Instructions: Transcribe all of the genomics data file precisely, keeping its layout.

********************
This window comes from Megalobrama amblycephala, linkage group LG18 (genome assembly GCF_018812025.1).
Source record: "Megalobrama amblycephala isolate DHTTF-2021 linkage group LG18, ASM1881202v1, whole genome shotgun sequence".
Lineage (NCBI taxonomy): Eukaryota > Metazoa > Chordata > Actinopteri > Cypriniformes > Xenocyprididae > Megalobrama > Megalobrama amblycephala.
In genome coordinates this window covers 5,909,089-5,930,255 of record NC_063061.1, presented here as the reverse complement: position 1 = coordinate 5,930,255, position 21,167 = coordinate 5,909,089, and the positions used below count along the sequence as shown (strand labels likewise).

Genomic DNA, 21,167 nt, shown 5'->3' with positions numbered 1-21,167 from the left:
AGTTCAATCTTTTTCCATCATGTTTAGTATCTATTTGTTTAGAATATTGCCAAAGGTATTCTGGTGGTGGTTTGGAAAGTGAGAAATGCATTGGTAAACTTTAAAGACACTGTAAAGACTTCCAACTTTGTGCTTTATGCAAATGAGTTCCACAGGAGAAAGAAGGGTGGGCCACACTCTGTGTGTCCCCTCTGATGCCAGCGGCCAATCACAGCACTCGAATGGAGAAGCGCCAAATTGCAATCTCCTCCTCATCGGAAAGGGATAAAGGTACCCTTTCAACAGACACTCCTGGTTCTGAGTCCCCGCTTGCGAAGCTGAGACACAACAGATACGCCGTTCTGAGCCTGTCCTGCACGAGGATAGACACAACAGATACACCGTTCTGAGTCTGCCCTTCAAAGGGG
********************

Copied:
This window comes from Megalobrama amblycephala, linkage group LG18 (genome assembly GCF_018812025.1).
Source record: "Megalobrama amblycephala isolate DHTTF-2021 linkage group LG18, ASM1881202v1, whole genome shotgun sequence".
Lineage (NCBI taxonomy): Eukaryota > Metazoa > Chordata > Actinopteri > Cypriniformes > Xenocyprididae > Megalobrama > Megalobrama amblycephala.
In genome coordinates this window covers 5,909,089-5,930,255 of record NC_063061.1, presented here as the reverse complement: position 1 = coordinate 5,930,255, position 21,167 = coordinate 5,909,089, and the positions used below count along the sequence as shown (strand labels likewise).

Genomic DNA, 21,167 nt, shown 5'->3' with positions numbered 1-21,167 from the left:
AGTTCAATCTTTTTCCATCATGTTTAGTATCTATTTGTTTAGAATATTGCCAAAGGTATTCTGGTGGTGGTTTGGAAAGTGAGAAATGCATTGGTAAACTTTAAAGACACTGTAAAGACTTCCAACTTTGTGCTTTATGCAAATGAGTTCCACAGGAGAAAGAAGGGTGGGCCACACTCTGTGTGTCCCCTCTGATGCCAGCGGCCAATCACAGCACTCGAATGGAGAAGCGCCAAATTGCAATCTCCTCCTCATCGGAAAGGGATAAAGGTACCCTTTCAACAGACACTCCTGGTTCTGAGTCCCCGCTTGCGAAGCTGAGACACAACAGATACGCCGTTCTGAGCCTGTCCTGCACGAGGATAGACACAACAGATACACCGTTCTGAGTCTGCCCTTCAAAGGGG